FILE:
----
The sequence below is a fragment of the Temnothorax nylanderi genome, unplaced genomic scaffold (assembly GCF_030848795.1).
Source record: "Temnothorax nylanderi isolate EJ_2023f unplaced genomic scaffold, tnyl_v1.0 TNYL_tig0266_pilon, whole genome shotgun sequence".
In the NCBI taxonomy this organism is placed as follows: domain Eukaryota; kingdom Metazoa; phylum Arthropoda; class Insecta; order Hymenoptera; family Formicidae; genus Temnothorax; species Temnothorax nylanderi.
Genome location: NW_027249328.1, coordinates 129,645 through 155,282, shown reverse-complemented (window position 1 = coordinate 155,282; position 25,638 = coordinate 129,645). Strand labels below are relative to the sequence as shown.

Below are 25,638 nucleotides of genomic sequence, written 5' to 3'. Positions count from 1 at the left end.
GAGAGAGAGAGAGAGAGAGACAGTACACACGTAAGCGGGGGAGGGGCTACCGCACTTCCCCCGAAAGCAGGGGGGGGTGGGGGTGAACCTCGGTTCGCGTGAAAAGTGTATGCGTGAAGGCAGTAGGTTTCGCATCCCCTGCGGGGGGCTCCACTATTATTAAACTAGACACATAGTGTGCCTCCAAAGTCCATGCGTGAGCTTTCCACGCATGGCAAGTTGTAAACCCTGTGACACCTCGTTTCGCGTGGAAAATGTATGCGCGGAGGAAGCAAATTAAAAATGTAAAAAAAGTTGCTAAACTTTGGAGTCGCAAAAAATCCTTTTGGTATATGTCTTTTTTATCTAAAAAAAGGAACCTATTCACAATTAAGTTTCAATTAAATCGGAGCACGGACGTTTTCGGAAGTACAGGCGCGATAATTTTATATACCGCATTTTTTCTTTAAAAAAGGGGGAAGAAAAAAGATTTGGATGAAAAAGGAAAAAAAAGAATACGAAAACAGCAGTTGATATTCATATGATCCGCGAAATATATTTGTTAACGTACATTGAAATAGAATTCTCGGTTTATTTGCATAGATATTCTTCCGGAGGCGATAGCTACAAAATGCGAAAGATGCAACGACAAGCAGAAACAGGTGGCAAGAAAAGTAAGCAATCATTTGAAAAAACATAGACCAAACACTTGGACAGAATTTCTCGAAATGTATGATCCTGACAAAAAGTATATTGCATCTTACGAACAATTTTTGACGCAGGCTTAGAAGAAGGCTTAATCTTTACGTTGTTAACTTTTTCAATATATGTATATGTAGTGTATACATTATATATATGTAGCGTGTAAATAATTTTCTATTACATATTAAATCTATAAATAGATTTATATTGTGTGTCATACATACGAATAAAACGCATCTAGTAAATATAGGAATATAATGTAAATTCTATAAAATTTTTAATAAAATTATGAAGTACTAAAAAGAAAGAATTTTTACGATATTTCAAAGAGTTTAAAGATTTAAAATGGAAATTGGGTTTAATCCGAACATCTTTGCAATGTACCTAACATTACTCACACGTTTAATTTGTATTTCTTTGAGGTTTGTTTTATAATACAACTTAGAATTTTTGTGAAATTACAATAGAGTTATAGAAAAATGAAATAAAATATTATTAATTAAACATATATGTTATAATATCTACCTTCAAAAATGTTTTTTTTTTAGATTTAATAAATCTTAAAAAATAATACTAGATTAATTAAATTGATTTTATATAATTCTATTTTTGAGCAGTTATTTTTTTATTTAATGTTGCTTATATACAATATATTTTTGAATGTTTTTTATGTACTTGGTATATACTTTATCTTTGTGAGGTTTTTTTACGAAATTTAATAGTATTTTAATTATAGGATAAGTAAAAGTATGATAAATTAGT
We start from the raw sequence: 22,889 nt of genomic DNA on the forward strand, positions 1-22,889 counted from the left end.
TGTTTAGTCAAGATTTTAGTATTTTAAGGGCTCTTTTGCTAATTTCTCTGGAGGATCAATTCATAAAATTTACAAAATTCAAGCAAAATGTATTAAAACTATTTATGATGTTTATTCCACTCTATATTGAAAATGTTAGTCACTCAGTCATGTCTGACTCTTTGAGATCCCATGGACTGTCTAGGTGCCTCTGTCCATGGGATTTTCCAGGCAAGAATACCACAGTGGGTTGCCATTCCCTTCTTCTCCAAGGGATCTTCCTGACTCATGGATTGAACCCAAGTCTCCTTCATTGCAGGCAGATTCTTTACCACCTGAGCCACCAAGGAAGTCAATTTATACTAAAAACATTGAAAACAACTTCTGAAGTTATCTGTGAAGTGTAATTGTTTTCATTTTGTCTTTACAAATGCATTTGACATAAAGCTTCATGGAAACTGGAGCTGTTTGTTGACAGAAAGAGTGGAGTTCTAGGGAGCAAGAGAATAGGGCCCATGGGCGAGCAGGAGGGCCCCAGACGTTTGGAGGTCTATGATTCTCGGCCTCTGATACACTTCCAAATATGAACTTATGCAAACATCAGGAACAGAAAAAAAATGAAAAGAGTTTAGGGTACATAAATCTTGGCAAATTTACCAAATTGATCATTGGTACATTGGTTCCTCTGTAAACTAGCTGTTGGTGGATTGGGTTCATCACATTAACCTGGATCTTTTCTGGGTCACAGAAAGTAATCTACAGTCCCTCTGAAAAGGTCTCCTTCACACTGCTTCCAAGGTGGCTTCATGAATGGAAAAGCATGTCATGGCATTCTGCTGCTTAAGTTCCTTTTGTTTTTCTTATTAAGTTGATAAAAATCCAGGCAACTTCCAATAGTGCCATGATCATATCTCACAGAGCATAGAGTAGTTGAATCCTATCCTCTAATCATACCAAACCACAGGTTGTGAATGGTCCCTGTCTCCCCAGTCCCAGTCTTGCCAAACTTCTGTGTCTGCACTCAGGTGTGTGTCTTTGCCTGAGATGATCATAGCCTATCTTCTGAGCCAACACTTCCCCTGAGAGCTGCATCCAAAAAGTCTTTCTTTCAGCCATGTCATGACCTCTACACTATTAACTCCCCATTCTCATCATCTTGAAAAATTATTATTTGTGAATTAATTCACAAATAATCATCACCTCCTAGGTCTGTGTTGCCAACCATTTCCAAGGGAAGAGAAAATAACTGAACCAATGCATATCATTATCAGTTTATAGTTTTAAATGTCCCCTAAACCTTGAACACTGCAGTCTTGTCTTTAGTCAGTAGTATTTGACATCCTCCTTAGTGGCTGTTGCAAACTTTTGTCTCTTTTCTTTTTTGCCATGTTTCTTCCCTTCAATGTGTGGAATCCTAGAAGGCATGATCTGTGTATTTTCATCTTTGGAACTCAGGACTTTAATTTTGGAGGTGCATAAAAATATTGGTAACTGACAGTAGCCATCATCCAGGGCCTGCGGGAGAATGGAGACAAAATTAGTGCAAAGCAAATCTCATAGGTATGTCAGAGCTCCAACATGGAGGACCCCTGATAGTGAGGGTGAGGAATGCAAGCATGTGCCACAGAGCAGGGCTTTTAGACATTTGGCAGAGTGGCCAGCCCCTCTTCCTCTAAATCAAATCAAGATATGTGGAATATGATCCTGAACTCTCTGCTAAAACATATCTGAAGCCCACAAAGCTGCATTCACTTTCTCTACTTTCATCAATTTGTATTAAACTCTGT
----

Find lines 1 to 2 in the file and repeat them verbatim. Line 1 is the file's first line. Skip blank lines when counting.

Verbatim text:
The sequence below is a fragment of the Temnothorax nylanderi genome, unplaced genomic scaffold (assembly GCF_030848795.1).
Source record: "Temnothorax nylanderi isolate EJ_2023f unplaced genomic scaffold, tnyl_v1.0 TNYL_tig0266_pilon, whole genome shotgun sequence".